Buddhist Studies Conference, October 2005:
Buddhist and Scientific Approaches to Mental Health and Healing
|In recent years there has been an increasing interest in the intersection of Buddhism and Western psychological science. This is most clearly observed in the accumulating empirical research demonstrating the positive impact of mindfulness meditation on both physical and mental health. Buddhist spiritual leaders, such as the Dalai Lama, have applauded and explicitly encouraged this growing interaction between Buddhism and psychology.Mindfulness meditation, in particular, has received growing recognition as a potentially effective intervention for the treatment of a wide range of medical and emotional disorders. Mindfulness-Based Stress Reduction has emerged as one of the better known and empirically effective clinical applications of mindfulness and has been shown to significantly benefit individuals with a diverse set of conditions including chronic pain, cancer, anxiety, eating disorders, and fibromyalgia.
Despite the efficacy of Buddhist-related applications such as mindfulness meditation, they comprise only a very small fraction of the approaches to the understanding, prevention, and treatment of mental health potentially available within the broader Buddhist spiritual literature. No mindfulness-based treatment, for example, has integrated Buddhist perspectives on mental health to include the modification of dysfunctional behavior, communication, lifestyle, and attitude (as expressed, for example in the Noble Eight-Fold Path).
By increasing the awareness of the scientific community of the range and depth of Buddhist techniques and strategies, interventions with even greater impact on health can be anticipated. The purpose of the October conference, Exploring the Mind, held at the University of Toronto between October 14 and 16, was to advance this discussion by bringing together researchers who are investigating several Buddhism-related psychological techniques as well as prominent Buddhist scholars who have a broader understanding of the potential contribution of Buddhism to alleviating suffering and improving health. (Left: Conference audience at the University of Toronto.)
OCTOBER 14-16, 2005, CONFERENCE SCHEDULE:
FRIDAY, OCTOBER 14
2-4 pm, Wolfond Centre, 2nd Floor, 36 Harbord Street, University of Toronto
Buddhist Mindfulness Meditation Workshop, led by Ven. Punnadhammo
7:30 pm, Earth Sciences Building, Room 1050, 4 Bancroft Street, University of Toronto
$20 general admission; free for full-time students and Buddhist clergy
Evening lecture by Mark Epstein: “The Structure of No Structure: Buddhist Contributions to Psychotherapy”
Mark Epstein, M.D., (pictured at right speaking at the University of Toronto) is in private practice as a psychiatrist in New York City, and he is also Clinical Assistant Professor in the Postdoctoral Program in Psychotherapy and Psychoanalysis at New York University. He is the author of several books about Buddhism and psychotherapy, including Thoughts Without a Thinker, Going to Pieces Without Falling Apart, Going on Being and Open to Desire.
SATURDAY, OCTOBER 15
9 am – 6 pm, Bahen Centre for Information Technology, 40 St. George Street, Room 1160, University of Toronto
$50 general admission; $25 for full-time students and special discounts for Buddhist clergy
Saturday’s tentative schedule is below.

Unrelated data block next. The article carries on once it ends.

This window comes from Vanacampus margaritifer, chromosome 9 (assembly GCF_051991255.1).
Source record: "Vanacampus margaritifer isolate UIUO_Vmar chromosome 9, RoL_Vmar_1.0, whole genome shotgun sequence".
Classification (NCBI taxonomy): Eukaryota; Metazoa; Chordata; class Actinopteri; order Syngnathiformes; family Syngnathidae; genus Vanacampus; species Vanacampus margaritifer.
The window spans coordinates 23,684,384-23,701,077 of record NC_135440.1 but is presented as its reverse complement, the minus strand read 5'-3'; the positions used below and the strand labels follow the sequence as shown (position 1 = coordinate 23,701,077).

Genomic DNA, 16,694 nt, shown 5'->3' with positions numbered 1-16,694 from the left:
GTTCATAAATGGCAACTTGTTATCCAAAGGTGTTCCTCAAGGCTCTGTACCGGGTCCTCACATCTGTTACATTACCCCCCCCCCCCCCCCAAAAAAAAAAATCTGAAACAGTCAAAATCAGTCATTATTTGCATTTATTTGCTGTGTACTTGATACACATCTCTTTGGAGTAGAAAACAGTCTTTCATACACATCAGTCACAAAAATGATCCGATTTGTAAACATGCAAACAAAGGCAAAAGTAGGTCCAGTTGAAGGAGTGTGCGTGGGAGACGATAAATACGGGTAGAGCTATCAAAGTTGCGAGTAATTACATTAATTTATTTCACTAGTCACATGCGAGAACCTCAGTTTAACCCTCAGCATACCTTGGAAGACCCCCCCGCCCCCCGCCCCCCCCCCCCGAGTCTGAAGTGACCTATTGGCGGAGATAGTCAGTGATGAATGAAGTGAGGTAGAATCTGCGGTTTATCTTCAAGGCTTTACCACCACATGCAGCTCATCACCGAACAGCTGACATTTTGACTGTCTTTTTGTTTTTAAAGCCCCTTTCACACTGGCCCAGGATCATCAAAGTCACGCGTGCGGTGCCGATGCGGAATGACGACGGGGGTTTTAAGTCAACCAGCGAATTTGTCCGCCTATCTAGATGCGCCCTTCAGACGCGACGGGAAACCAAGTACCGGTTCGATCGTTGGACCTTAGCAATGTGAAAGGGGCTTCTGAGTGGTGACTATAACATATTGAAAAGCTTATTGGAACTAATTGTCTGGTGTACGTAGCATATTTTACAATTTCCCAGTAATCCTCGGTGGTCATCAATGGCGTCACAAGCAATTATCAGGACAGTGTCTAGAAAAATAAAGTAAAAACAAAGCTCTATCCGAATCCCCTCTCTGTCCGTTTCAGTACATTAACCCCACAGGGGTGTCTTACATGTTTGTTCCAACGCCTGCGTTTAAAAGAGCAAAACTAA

|8:45-9:00||Opening Remarks by Professor Kwong-loi Shun, Principal and Vice President, University of Toronto at Scarborough|
|Panel 1: Advances in Mindfulness Research and Measurement|
|9-9:35||Zindel Segal, University of Toronto
“Mindfulness and the Modification of Relapse Risk in Mood Disorders”
|9:35-10:10||Kirk Warren Brown, Virginia Commonwealth University
“The Application of Mindfulness Assessment to the Study of Mental Health Outcomes”
|10:10-10:45||Ruth Baer, University of Kentucky
“Using Self-Report Assessment Methods to Explore Facets of Mindfulness”
|10:45-11:05||Panel One Discussion, moderated by Evan Thompson|
|Panel 2: Buddhism and Cognitive Science|
|11:25-12||William Waldron, Middlebury College
“Evolving Models of Mind in Indian Buddhism: From the Pali Canon to Yogacara”
|12-12:35||Evan Thompson, University of Toronto
“Consciousness and Mental Training”
|12:35-1:10||Adam Anderson, University of Toronto
“Exploring the Neural Correlates of Mindfulness”
|1:10-1:30||Panel Two Discussion, moderated by Zindel Segal|
|1:30-2:30||Lunch provided on site|
|Panel 3: Applied Buddhism: Advances and Issues|
|2:30-3:05||Jose Cabezon, University of California at Santa Barbara
“Toward a Typology of Buddhist Psychological Interventions”
|3:05-3:40||Mark Unno, University of Oregon
“Method and Madness in Buddhist Practice and Psychotherapy”
|3:40-4:15||Paul Simons, Yale University
“Spiritual Self-Schema (3-S) therapy for the treatment of addiction and HIV risk behavior”
|4:15-4:35||Panel Three Discussion, moderated by Kirk Brown|
|4:35-5:30||Concluding Remarks & Discussion|
SUNDAY, OCTOBER 16
Bahen Centre for Information Technology, 40 St. George Street, Room 2135, University of Toronto
$100 general admission per workshop; $50 for full-time students and Buddhist clergy – Workshop attendance is limited to 40 participants
Workshop One, 9 am-12: “Spiritual Self Schema (3-S) Therapy,” led by Paul Simons
This interactive workshop is intended to introduce mental health professionals to the theory and practice of a spiritually-oriented psychotherapy, called Spiritual Self-Schema (3-S) therapy. Developed at Yale University School of Medicine, 3-S is a manual-guided cognitive-behavioral therapeutic approach informed by Buddhist psychology, for helping individuals in treatment for addiction to use their own spiritual/religious beliefs to develop and activate a self-schema that is consistent with doing no harm to self or others. Participants will learn and practice techniques for strengthening their own spiritual self schema that draw on the three trainings of the Noble Eightfold Path and the 10 paramitas, and they will learn how to use these techniques in their clinical practice — especially, but not exclusively, in their work with clients in treatment for addiction. For more information, visit our website: www.3-S.us